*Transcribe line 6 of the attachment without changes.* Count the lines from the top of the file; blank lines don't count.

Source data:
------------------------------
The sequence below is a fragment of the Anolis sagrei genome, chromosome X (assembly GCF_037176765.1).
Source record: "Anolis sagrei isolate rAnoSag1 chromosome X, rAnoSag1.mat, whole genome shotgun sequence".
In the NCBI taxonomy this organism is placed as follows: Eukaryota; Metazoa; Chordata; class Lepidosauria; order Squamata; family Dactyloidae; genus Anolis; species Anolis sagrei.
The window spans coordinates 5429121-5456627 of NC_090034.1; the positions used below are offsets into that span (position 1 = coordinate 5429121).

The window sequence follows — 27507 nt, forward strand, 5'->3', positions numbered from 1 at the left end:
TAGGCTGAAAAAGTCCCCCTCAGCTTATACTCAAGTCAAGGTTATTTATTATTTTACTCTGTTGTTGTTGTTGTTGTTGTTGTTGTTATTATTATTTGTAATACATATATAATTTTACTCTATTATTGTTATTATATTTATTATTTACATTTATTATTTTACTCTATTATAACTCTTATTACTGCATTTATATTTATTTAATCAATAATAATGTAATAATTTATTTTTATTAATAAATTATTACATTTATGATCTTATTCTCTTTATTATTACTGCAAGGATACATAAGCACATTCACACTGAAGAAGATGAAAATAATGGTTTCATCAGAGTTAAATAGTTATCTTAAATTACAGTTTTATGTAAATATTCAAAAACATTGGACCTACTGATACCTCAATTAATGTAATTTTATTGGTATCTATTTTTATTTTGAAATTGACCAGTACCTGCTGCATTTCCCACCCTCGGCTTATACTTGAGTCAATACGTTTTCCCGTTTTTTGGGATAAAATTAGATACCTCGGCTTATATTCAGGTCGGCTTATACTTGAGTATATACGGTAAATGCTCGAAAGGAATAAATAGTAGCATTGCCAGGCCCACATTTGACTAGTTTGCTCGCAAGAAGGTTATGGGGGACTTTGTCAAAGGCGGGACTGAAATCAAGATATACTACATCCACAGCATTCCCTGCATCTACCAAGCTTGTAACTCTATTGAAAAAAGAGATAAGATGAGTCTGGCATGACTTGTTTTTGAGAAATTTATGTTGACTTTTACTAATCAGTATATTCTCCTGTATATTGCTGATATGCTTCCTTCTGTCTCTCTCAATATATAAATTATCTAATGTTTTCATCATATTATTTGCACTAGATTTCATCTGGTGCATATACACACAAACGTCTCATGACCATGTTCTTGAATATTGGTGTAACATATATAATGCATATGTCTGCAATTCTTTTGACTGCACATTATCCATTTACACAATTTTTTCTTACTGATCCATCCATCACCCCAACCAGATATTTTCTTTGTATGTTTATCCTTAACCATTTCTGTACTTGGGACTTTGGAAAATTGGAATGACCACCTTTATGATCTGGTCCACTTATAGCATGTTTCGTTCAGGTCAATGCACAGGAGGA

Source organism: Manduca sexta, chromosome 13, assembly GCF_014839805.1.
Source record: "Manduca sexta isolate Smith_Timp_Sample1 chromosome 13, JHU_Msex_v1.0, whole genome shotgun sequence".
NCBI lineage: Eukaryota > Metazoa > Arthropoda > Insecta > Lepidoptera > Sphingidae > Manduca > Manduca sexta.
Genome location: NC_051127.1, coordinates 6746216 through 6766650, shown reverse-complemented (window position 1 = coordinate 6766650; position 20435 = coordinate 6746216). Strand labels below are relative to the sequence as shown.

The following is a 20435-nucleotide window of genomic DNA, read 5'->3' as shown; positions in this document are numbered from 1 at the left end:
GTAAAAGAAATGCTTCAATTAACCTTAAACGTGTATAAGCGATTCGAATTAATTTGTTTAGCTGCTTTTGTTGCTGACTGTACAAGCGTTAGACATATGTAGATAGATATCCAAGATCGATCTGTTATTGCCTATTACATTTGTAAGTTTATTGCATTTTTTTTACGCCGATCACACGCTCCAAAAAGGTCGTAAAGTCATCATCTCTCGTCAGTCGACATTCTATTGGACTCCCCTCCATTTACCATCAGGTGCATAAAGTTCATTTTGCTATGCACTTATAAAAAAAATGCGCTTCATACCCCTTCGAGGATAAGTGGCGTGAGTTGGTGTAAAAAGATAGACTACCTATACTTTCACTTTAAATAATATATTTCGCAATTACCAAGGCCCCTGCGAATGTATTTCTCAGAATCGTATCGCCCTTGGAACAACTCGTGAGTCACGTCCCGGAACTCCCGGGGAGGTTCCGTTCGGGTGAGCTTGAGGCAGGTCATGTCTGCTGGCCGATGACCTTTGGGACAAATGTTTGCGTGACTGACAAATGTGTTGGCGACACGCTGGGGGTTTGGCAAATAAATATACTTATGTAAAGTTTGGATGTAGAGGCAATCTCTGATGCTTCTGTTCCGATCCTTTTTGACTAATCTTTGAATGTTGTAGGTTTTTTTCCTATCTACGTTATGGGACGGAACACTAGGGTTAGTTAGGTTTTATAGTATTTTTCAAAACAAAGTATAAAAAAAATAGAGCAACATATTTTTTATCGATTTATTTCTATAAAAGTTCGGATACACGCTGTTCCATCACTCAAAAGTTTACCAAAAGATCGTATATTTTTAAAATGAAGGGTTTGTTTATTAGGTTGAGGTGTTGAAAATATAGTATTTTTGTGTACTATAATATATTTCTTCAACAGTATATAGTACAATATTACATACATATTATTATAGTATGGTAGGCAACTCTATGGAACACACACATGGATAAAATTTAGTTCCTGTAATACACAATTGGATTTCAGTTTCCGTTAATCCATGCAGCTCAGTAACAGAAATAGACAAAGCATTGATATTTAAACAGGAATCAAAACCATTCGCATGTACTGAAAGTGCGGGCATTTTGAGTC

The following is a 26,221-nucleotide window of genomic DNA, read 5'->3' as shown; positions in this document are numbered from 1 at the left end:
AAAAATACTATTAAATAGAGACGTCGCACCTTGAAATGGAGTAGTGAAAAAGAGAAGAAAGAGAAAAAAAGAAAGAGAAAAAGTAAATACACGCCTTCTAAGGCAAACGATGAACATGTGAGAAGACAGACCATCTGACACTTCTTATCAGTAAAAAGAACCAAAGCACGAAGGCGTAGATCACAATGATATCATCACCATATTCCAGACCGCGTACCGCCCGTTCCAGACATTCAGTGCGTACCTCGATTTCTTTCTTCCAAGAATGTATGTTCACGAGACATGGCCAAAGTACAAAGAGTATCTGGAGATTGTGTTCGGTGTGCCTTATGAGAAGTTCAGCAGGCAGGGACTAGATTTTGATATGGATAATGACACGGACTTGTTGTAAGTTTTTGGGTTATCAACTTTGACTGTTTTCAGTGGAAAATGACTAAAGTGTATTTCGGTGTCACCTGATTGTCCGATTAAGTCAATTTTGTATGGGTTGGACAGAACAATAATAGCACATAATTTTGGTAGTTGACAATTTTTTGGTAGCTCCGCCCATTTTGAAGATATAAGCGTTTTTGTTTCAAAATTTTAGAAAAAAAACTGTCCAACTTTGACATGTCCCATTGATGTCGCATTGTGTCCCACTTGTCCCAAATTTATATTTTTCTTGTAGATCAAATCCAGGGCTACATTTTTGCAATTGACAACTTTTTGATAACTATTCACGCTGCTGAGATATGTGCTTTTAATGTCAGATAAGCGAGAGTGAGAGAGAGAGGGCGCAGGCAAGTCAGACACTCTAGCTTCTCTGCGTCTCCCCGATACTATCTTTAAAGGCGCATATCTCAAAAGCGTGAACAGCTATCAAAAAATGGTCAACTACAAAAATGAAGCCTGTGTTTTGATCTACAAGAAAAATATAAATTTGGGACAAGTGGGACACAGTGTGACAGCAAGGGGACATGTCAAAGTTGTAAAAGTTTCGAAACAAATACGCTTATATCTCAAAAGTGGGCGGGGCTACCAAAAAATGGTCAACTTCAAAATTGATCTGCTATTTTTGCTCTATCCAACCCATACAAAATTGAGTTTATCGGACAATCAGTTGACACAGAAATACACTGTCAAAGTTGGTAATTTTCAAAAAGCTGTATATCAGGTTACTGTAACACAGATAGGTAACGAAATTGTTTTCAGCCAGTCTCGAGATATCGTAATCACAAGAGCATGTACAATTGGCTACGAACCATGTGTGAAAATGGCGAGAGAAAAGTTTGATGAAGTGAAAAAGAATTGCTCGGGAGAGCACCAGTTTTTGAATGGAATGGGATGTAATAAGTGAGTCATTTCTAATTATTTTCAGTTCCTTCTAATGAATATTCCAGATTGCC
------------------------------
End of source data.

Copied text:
TAGGCTGAAAAAGTCCCCCTCAGCTTATACTCAAGTCAAGGTTATTTATTATTTTACTCTGTTGTTGTTGTTGTTGTTGTTGTTGTTATTATTATTTGTAATACATATATAATTTTACTCTATTATTGTTATTATATTTATTATTTACATTTATTATTTTACTCTATTATAACTCTTATTACTGCATTTATATTTATTTAATCAATAATAATGTAATAATTTATTTTTATTAATAAATTATTACATTTATGATCTTATTCTCTTTATTATTACTGCAAGGATACATAAGCACATTCACACTGAAGAAGATGAAAATAATGGTTTCATCAGAGTTAAATAGTTATCTTAAATTACAGTTTTATGTAAATATTCAAAAACATTGGACCTACTGATACCTCAATTAATGTAATTTTATTGGTATCTATTTTTATTTTGAAATTGACCAGTACCTGCTGCATTTCCCACCCTCGGCTTATACTTGAGTCAATACGTTTTCCCGTTTTTTGGGATAAAATTAGATACCTCGGCTTATATTCAGGTCGGCTTATACTTGAGTATATACGGTAAATGCTCGAAAGGAATAAATAGTAGCATTGCCAGGCCCACATTTGACTAGTTTGCTCGCAAGAAGGTTATGGGGGACTTTGTCAAAGGCGGGACTGAAATCAAGATATACTACATCCACAGCATTCCCTGCATCTACCAAGCTTGTAACTCTATTGAAAAAAGAGATAAGATGAGTCTGGCATGACTTGTTTTTGAGAAATTTATGTTGACTTTTACTAATCAGTATATTCTCCTGTATATTGCTGATATGCTTCCTTCTGTCTCTCTCAATATATAAATTATCTAATGTTTTCATCATATTATTTGCACTAGATTTCATCTGGTGCATATACACACAAACGTCTCATGACCATGTTCTTGAATATTGGTGTAACATATATAATGCATATGTCTGCAATTCTTTTGACTGCACATTATCCATTTACACAATTTTTTCTTACTGATCCATCCATCACCCCAACCAGATATTTTCTTTGTATGTTTATCCTTAACCATTTCTGTACTTGGGACTTTGGAAAATTGGAATGACCACCTTTATGATCTGGTCCACTTATAGCATGTTTCGTTCAGGTCAATGCACAGGAGGA